Overthinking the future 

Overthinking the future is associated with worrying, hopelessness and fear of failure. Short-term worrying is normal, such as thinking of an upcoming presentation, interview, or exam (5). However, long-term concerns such as worrying about future relationships which will not help you in that present moment can be problematic, since some people can experience an existential crisis. 


An existential crisis is when one asks themselves personal questions about their purpose of life, or the fear of realizing that they have not reached their full potential at the end of life, making them feel like a failure.


When does overthinking become problematic?

Overthinking becomes unhelpful and problematic when it interferes in one’s ability to enjoy the moment, for example, not being able to enjoy a family lunch because of the persistent thought of what happened last week at work. Some people also find it difficult to sleep because they are not able to stop all the thoughts rushing through their head. Less sleep, in turn has negative effects on one’s physical health and the way people think and carry out their duties, therefore it can be said that in these cases the person is consumed by their own thoughts (6)(7).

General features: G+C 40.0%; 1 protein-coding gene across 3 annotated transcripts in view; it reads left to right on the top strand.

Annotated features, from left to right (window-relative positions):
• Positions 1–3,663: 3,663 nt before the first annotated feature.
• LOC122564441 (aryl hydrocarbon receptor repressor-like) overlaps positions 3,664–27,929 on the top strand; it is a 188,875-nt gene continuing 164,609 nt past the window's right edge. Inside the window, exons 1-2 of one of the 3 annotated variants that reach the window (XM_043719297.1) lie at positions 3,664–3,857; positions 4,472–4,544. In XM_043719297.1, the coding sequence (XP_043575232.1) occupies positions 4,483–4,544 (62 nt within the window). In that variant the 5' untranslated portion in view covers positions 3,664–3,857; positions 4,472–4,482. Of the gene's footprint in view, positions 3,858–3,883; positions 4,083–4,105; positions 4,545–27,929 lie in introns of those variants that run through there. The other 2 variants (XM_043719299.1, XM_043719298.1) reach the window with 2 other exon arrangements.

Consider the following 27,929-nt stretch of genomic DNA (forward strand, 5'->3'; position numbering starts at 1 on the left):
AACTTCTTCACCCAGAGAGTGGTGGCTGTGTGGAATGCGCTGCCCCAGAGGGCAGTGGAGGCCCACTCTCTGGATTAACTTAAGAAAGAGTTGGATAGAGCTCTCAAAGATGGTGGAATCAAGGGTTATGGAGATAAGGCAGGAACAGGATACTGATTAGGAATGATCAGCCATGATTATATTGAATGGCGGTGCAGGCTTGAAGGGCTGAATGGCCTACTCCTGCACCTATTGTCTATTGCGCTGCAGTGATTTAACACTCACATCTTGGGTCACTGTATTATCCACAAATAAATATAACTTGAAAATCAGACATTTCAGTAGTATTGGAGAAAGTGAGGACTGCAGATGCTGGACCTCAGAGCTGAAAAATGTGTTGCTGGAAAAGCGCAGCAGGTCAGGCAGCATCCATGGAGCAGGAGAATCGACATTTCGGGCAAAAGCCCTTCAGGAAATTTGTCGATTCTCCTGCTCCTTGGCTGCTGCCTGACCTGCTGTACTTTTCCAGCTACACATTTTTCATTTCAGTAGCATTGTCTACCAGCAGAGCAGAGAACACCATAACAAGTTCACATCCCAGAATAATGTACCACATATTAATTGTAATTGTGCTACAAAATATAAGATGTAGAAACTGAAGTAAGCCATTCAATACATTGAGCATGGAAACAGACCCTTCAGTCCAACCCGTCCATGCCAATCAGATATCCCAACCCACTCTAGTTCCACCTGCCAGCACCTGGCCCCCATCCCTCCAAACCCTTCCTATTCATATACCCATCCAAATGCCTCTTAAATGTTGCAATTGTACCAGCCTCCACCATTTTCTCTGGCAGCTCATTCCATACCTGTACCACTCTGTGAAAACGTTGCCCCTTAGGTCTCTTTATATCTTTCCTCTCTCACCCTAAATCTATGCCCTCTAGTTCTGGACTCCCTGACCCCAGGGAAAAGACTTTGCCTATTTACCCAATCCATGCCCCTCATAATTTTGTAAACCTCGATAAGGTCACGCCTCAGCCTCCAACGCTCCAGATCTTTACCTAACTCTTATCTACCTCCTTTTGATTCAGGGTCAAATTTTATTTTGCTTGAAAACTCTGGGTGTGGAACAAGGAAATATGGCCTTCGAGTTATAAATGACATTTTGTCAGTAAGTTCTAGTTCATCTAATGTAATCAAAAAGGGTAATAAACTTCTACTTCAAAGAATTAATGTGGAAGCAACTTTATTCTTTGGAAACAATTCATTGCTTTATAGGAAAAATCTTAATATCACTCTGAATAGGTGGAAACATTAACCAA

What can you do to stop overthinking?

After being aware of all this information, how can you ultimately stop (or at least reduce) your overthinking? I’m sure that if you’ve asked this to anyone, they always told you to just relax and take your mind off things. But what happens when your overthinking gets so bad that you can’t even relax? What can you do when it feels as if someone else is controlling your thoughts and perception? Try problem-focused thinking (8). This essentially consists of being aware of your thoughts by asking yourself; ‘Is this relevant in my life right now? Is this helpful?’. Once you realize that your thought is none of the above, you’ll begin to ask yourself ‘oh, then why am I thinking about it?’, then the train of thought begins to slow down. Problem-focused thinking is a skill that needs to be mastered, so don’t panic if you don’t manage to reduce your intrusive thoughts immediately. To try reducing overthinking, you can also talk about what’s on your mind with someone you trust, or alternatively, try going to a therapist, especially if you have a history of anxiety or depression. This is important to reduce your risk of relapse.